If he’s with someone…

This guy was too gorgeous to just let the opportunity pass.  And I’m not vain, but the girl he was with--- let’s just say he could’ve been with me.  Now, having learned that you never know who you’re going to need or who knows who, I didn’t want to offend the young lady he was with.  So instead of approaching the gentleman, I got the young lady’s attention and gave her a nice warm smile.  I asked her, “Are the two of you together?” I know that seems really strange.  She kind of looked at me like I was trying to flirt with her, but that’s ok.  She smiled shyly and let out a slow “yes.”  I looked at him and replied, “Then you’re a very lucky girl.  He’s gorgeous.”  He was totally taken.  He smiled and lit up the room.  Both of them thanked me (he more than once) and I walked away.  That was my first official “flirt” since the new millennium (literally), and if I had to score myself I’d give myself a “C” because I didn’t want to appear to flirt with her, but I still felt as though it went well.  He got my compliment and she didn’t appear offended.  Should there be a next time, I’ve decided that it was good to approach the female.  Make her feel comfortable so she doesn’t want to cause a scene if she happens to be that type of girl.  Then indirectly compliment her man.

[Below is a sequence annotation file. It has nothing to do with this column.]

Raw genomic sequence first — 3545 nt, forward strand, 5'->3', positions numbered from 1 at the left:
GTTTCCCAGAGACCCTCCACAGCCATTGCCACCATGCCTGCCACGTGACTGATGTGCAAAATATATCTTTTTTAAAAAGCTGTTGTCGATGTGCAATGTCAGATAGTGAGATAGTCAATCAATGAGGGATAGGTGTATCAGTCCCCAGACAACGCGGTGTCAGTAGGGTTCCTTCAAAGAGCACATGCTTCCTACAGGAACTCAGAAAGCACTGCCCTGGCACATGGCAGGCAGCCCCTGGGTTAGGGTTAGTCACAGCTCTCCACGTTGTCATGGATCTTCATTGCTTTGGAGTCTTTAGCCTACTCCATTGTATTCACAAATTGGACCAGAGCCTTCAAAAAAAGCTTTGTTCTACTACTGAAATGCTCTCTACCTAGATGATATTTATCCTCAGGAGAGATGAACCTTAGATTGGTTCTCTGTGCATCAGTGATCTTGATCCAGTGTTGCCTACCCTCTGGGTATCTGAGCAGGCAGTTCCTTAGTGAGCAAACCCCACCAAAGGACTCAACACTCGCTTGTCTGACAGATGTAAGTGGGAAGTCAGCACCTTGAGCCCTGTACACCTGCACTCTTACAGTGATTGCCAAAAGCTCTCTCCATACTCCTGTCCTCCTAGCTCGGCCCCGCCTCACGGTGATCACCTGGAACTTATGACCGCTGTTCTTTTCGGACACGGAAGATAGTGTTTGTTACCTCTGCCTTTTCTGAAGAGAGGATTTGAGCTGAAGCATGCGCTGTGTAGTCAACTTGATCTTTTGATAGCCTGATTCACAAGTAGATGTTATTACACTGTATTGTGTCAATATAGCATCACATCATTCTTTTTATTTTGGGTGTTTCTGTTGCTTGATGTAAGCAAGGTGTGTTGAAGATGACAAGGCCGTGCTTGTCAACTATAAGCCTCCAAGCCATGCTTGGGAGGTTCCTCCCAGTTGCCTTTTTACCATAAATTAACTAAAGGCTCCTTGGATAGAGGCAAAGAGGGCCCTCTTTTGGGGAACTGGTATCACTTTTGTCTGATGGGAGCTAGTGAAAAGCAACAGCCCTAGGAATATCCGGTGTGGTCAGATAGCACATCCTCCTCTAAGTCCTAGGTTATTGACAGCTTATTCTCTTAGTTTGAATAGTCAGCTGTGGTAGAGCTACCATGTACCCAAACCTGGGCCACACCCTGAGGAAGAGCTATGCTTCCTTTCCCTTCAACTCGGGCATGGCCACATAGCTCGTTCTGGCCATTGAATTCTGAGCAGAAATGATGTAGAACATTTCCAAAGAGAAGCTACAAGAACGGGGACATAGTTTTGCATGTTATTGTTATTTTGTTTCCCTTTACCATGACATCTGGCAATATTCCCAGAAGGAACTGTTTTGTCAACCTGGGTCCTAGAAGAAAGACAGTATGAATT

… Or if he appears to be alone…